Sunday, June 17, 2007

videos: running drills (part 1)

i found a series of very useful--and very well presented--running drills. they're from a YouTube user named "crazyfastproductions" who appears to be a middle-distance and long-distance running coach somewhere in the US.

these drills are labeled as "warm-up and circuit" drills. they're called that because they're the drills that most (if not all) track & field runners are taught (especially middle-distance and long-distance runners) to use for warm-up before running workouts.

however, they're also used as technique drills to help develop the following:
  • run-specific muscle strengthening
  • run-specific connective tissue strengthening
  • motor coordination
  • flexibility and elasticity
  • proper running form & technique
the overarching purpose of all these is 1) superior running speed, and 2) injury prevention.

because of the above benefits, you'll see runners doing these drills for more than just warm-up, but as actual main sets of workouts or total workouts altogether. in particular, some run workouts will be scheduled as easy training days and targeted primarily at doing these drills to help reinstall or rebuild proper running form & technique.

check them out (note: the 1st one's a little slow to start, but just wait and let it go):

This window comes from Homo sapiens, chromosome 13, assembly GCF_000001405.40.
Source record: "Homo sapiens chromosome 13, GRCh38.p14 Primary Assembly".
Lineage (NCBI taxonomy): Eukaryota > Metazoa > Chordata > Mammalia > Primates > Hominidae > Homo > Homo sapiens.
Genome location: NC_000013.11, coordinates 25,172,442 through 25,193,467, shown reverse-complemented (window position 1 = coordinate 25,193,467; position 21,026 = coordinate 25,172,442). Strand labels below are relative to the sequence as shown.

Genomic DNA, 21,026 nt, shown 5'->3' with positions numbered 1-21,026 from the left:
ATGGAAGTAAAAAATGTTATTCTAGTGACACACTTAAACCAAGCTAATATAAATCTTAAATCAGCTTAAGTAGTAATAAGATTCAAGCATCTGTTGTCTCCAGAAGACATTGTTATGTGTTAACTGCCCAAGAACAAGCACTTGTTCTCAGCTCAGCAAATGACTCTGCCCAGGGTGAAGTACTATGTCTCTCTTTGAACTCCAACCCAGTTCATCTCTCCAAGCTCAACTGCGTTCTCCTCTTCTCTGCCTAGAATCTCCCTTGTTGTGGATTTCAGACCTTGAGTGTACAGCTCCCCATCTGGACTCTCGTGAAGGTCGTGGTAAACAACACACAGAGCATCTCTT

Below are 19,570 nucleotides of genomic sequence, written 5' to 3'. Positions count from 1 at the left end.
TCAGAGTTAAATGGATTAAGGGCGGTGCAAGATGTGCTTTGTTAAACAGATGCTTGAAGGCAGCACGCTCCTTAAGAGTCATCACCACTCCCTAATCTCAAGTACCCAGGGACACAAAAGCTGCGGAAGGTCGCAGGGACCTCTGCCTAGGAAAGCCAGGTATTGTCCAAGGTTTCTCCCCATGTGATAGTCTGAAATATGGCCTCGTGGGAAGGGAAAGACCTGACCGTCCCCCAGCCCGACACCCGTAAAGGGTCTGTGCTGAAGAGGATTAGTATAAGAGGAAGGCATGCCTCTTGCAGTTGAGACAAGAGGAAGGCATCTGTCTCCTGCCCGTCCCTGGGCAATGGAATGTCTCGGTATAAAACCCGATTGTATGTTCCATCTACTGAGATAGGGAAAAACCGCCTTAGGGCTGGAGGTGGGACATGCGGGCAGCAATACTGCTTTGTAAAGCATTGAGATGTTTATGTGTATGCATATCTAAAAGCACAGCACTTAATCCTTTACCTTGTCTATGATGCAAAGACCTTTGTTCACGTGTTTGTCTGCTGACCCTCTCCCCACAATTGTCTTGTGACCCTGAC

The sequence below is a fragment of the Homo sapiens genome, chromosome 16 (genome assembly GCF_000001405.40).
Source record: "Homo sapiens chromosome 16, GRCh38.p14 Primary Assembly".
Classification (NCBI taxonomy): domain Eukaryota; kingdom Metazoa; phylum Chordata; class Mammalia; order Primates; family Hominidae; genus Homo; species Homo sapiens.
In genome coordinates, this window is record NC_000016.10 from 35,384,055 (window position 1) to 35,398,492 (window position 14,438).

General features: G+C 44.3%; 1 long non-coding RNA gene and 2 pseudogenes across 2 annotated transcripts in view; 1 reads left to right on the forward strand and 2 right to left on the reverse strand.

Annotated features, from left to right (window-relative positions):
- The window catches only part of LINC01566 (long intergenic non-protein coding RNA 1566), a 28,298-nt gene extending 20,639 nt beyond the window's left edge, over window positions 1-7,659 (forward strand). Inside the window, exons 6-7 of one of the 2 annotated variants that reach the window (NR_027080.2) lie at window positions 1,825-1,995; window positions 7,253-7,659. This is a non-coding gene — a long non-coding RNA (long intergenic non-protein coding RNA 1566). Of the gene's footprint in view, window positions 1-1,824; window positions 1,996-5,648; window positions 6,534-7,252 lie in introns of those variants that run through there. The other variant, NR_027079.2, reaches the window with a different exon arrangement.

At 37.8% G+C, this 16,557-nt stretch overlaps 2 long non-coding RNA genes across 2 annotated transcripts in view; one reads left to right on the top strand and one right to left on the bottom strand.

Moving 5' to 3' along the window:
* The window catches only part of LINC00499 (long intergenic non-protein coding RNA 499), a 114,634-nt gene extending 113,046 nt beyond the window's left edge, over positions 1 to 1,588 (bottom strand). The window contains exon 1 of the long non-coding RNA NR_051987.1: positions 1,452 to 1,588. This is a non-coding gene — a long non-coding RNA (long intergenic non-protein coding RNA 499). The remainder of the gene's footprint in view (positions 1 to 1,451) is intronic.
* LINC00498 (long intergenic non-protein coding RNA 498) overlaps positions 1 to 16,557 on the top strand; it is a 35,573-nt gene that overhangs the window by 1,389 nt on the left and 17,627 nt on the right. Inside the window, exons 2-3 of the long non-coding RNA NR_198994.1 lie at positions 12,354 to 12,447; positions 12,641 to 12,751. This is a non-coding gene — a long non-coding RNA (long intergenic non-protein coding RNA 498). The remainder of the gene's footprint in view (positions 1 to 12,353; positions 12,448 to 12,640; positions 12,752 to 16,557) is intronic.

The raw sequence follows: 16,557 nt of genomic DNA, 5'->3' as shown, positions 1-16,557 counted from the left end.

the YouTube URL for "crazyfastproductions" is:

i should point out that these aren't the only running drills in the world. there are many others. but they all, in varying degree, are geared towards fulfilling the same objectives as those itemized above.

i should also point out that these drills just shouldn't be seen as "basic" (as in reserved only for newbies). in fact, you'll often see advanced runners doing these even more than beginners. which is sad, because it's beginners who could stand to benefit from them most, particularly since they offer so many results in improving running speed and efficiency while simultaneously promoting injury prevention. this is the main reason advanced runners make such an effort to do these drills on a regular basis--if not at every workout, then at least on a periodic schedule.

do these drills look weird? do they look silly? do they even look embarrassing to do in public? of course they do. but that's because so few people do them, and so few people understand their value. people who do understand their value (i.e., advanced runners) do them, and they do them often.

for newbies who might be scared off from trying them (either because they're afraid to "try the advanced stuff" or "try the weird stuff"), they should take note that one of the reasons advanced runners became advanced runners is because of drills like these...and that maybe the way to get better is to start giving these drills a try as part of a larger training regimen.

go ahead, give them a chance. they'll make a difference. trust me on this...they helped me--and i'm just a dork. if they helped out a loser like me, just imagine what they'd do for you.

1 comment:

Bobby said...

Nice drills. I'll try them. Thanks.